Monthly Archives: November 2017

Trump Postpones Decision on Allowing Import of Elephant Parts

https://www.theguardian.com/us-news/2017/nov/17/trump-elephant-parts-import-zimbabwe

Friday 17 November 2017 21.36 EST

Amid backlash over move to end ban, president says he will delay administration action ‘until such time as I review all conservation facts’

GuardianElephant

Donald Trump said that he would delay his administration’s decision to allow the importing of elephant body parts from Zimbabwe “until such time as I review all conservation facts” in a tweet Friday evening.
The postponement came just one day after the US Fish and Wildlife Service (FWS) indicated that it would reverse an Obama administration ban on importing elephant hunting trophies from Zimbabwe and Zambia.

The agency said Thursday that the decision “will help protect wild elephants for future generations” because the money generated by US big-game hunters seeking trophies helps fund conservation efforts in many African countries.
Many conservationists opposed the decision, however, arguing that the Trump administration was pandering to big-game hunters.

“I’m shocked and horrified, but this is the road this administration is taking,” the primatologist Jane Goodall told the Guardian on Friday, before Trump’s announcement of the postponement. “One by one, they are undoing every protection for the environment that was put in place by their predecessors.
“It’s very rare that money raised by legal trade in ivory or rhino husks gets out to protect the animals,” Goodall added. “It goes into the pockets of the safari outfits that take the clients, or goes into the hands of corrupt government officials.”
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Goodall cited Trump’s stance on drilling for oil in the Arctic national wildlife refuge and on the listing of endangered species as other areas of concern in his administration’s environmental record.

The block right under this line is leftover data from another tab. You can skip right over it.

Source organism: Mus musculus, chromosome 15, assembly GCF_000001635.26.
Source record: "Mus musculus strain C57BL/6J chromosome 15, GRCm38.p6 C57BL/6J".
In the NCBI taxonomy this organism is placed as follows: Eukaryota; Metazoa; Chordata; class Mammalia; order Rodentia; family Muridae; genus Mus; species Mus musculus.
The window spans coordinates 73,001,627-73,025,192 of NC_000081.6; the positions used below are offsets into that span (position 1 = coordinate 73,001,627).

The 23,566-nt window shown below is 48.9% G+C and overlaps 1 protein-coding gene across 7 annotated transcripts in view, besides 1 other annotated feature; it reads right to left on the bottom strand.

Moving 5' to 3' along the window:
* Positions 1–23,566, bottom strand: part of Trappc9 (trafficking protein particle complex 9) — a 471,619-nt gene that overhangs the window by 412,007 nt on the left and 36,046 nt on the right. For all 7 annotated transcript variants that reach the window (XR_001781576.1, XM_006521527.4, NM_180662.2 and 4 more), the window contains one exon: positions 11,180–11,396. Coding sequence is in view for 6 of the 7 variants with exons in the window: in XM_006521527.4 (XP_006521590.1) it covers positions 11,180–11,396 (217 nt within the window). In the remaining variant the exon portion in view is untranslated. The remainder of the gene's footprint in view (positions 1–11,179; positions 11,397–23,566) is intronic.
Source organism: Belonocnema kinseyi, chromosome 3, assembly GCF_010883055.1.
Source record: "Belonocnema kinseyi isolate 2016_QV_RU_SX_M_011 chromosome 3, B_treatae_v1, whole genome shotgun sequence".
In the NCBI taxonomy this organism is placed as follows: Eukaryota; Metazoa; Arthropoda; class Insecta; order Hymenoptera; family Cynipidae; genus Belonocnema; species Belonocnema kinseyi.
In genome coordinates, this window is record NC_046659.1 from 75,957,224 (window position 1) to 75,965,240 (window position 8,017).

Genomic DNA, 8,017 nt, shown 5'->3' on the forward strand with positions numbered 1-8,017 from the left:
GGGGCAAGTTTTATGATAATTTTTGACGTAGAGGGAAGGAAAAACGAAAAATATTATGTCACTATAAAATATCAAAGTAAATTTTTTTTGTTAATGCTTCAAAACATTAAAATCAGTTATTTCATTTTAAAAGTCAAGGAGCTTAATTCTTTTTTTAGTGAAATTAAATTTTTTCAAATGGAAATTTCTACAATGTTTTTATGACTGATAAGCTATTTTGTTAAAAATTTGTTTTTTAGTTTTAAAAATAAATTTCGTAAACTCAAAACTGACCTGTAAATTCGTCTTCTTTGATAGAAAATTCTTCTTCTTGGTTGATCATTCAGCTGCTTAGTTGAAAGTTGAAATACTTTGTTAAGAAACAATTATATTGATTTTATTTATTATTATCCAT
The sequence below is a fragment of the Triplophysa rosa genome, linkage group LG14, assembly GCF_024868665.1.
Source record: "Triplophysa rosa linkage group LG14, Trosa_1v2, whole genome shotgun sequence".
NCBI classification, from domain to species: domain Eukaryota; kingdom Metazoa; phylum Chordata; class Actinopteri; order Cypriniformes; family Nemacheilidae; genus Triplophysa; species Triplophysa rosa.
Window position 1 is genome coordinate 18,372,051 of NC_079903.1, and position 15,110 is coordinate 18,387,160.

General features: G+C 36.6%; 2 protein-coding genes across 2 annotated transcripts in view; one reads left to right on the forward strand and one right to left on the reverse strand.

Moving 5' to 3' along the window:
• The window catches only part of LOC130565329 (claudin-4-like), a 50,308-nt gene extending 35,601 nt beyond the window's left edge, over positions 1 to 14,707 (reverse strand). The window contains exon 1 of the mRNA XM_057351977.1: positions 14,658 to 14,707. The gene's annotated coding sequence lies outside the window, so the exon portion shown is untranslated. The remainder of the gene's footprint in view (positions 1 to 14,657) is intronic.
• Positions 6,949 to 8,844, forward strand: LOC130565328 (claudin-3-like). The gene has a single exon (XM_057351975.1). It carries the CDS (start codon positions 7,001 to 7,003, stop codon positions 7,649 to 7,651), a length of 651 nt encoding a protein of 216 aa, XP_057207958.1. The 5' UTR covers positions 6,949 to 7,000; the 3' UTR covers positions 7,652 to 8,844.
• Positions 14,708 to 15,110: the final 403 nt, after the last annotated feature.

“President Trump and I have talked and both believe that conservation and healthy herds are critical,” Ryan Zinke, the secretary of the interior, said in a statement Friday evening. “As a result, in a manner compliant with all applicable laws, rules, and regulations, the issuing of permits is being put on hold as the decision is being reviewed.”
Elephant populations in Africa have declined precipitously over the past 15 years, despite crackdowns on poaching and the ivory trade.
The Obama administration implemented the ban on importing elephant trophies from Zimbabwe in 2014 due to a lack of information about the status of the country’s population and conservation program. African elephants are protected under the US Endangered Species Act.
On Thursday, FWS said its decision to lift the ban was based on “more than two years of extensive assessments”.
But the agency raised concerns about its motivation by announcing the policy change at the African Wildlife Consultative Forum in Tanzania – an event co-hosted by the hunting rights group Safari Club International (SCI). SCI had joined the National Rifle Association in a court challenge to the 2014 ban. Both groups praised the FWS reversal on Thursday.
Trump’s two adult sons, Donald Trump Jr and Eric Trump, are both big-game hunters. Donald Trump Jr has been photographed with the corpse of a elephant, holding its severed tail in his hand.
Ed Royce of California, the Republican chairman of the House committee on foreign affairs, on Friday criticized the decision to lift the ban, calling it the “wrong move at the wrong time”.
Zimbabwe is in the midst of considerable political upheaval, after the army seized power from 93-year-old Robert Mugabe this week. Mugabe has ruled the country for 37 years.
The Associated Press and Edward Helmore contributed reporting.

Bryce Casavant: Aiming for Change & Grizzly Bear Management & Conservation Officer Service

http://www.brycecasavant.ca/2017/11/01/aiming-change-update-regarding-grizzly-bear-management-bc/